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The law of unintended consequences illustration: with someone trying to regulate a complex system with a simple system

The law of unintended consequences

People are complicated. Life is complicated. Ecosystems are complicated. And despite our best efforts or intentions, we have a remarkable history of messing things up in unexpected ways.

One simple theory for why this may be is that unintended consequences are likely to happen whenever we try to regulate a complex system by using a simple system. This so often happens in any kind of large-scale or government attempt to control something within a complex system using relatively simple programs, regulations, laws, policies or other actions. Things will happen that we didn’t anticipate.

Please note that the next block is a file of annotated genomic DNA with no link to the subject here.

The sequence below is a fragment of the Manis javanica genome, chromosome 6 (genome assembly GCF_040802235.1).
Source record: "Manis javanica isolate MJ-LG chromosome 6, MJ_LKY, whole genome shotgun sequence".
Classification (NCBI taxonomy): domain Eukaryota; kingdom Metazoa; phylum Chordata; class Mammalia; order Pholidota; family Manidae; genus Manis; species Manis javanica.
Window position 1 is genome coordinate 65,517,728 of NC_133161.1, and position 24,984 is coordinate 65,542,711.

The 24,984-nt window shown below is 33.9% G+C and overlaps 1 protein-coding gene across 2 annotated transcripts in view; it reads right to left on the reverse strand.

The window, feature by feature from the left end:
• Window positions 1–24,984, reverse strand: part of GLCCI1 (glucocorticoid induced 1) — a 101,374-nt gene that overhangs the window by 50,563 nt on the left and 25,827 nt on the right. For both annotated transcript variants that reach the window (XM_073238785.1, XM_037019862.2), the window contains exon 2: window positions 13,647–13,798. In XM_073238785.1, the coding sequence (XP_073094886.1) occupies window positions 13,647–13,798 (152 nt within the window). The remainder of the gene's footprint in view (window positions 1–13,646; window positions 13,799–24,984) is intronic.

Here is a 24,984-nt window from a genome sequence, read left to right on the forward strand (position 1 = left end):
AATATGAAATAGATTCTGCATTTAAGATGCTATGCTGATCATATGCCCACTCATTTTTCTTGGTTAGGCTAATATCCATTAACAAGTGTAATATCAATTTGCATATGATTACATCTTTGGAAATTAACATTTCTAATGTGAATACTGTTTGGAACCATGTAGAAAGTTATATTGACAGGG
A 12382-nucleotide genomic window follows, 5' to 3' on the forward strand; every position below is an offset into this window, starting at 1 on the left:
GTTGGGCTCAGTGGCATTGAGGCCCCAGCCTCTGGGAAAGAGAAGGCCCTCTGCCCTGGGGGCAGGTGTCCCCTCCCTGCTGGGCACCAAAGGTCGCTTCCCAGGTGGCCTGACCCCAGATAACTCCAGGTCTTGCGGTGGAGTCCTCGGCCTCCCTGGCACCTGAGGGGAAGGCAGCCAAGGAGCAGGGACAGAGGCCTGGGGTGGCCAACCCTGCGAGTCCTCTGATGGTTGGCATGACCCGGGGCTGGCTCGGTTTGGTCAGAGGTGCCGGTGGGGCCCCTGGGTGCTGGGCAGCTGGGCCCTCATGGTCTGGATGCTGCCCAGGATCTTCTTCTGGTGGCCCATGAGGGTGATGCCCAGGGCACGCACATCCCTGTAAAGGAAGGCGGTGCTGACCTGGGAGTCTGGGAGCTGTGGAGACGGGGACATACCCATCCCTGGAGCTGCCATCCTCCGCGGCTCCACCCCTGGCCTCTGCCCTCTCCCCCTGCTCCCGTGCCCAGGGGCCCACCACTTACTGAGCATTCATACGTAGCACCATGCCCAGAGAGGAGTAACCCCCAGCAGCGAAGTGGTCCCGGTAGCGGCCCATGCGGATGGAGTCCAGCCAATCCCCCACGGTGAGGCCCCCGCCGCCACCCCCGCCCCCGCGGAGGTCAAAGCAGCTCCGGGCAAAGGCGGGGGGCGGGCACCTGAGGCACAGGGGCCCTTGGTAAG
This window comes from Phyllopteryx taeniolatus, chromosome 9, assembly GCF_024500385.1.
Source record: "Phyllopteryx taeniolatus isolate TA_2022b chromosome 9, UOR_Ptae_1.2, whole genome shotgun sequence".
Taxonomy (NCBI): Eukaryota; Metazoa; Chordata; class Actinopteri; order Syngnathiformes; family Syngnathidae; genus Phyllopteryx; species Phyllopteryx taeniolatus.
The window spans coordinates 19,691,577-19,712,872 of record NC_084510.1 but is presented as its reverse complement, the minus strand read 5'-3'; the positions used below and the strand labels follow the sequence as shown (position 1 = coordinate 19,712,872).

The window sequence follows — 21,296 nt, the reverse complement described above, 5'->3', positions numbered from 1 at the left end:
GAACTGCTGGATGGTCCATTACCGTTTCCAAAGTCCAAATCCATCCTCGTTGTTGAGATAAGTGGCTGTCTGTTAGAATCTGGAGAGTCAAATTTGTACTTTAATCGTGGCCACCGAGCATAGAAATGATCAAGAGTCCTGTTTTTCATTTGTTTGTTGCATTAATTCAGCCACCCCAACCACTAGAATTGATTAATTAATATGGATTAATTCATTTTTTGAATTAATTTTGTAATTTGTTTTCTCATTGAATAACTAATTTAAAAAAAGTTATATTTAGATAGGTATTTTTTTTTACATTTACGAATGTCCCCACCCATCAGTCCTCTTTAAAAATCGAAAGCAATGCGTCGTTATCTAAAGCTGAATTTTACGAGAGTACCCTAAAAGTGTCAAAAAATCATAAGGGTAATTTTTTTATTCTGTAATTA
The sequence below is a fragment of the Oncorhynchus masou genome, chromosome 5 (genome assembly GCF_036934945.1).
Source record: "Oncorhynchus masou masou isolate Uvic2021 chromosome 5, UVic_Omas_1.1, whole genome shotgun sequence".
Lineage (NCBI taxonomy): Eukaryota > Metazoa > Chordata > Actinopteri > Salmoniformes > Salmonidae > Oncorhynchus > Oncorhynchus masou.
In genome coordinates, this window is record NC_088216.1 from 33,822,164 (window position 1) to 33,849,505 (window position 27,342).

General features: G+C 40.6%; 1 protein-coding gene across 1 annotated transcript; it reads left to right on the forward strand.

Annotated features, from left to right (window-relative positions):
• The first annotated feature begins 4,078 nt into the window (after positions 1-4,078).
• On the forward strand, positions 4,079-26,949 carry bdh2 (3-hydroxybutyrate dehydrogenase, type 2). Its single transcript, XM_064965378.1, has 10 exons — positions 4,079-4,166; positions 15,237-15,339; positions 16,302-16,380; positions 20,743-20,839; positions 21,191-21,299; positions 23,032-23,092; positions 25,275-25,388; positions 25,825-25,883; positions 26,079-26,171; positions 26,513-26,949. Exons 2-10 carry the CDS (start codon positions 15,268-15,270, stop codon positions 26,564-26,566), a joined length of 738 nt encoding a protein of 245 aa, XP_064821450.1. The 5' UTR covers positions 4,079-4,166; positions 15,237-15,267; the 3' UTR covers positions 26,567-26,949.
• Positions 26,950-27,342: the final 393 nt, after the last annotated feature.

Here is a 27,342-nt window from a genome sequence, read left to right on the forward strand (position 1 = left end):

Examples abound:

  • A policy of suppressing forest fires that goes on to cause even greater fires.
  • An attempt to reduce traffic in Bogotá by restricting who could drive each day based on licence plates that led people to simply buy more cars.
  • More open workplaces that cause people to behave more privately.
  • Elimination of predators that leads to the proliferation of grazing animals and a reduction in diversity.
  • The effects of literally any dam built anywhere.
  • What happens when you change software.
  • Desire paths
  • The Streisand effect
  • The Diderot effect
  • Or social distancing policies that results in outdoor natural spaces being crammed with people at weekends.
  • And on, and on.

Often, as with some of these, the outcome can be the opposite of what you intended, known as the cobra effect. Controlling complex systems is difficult.

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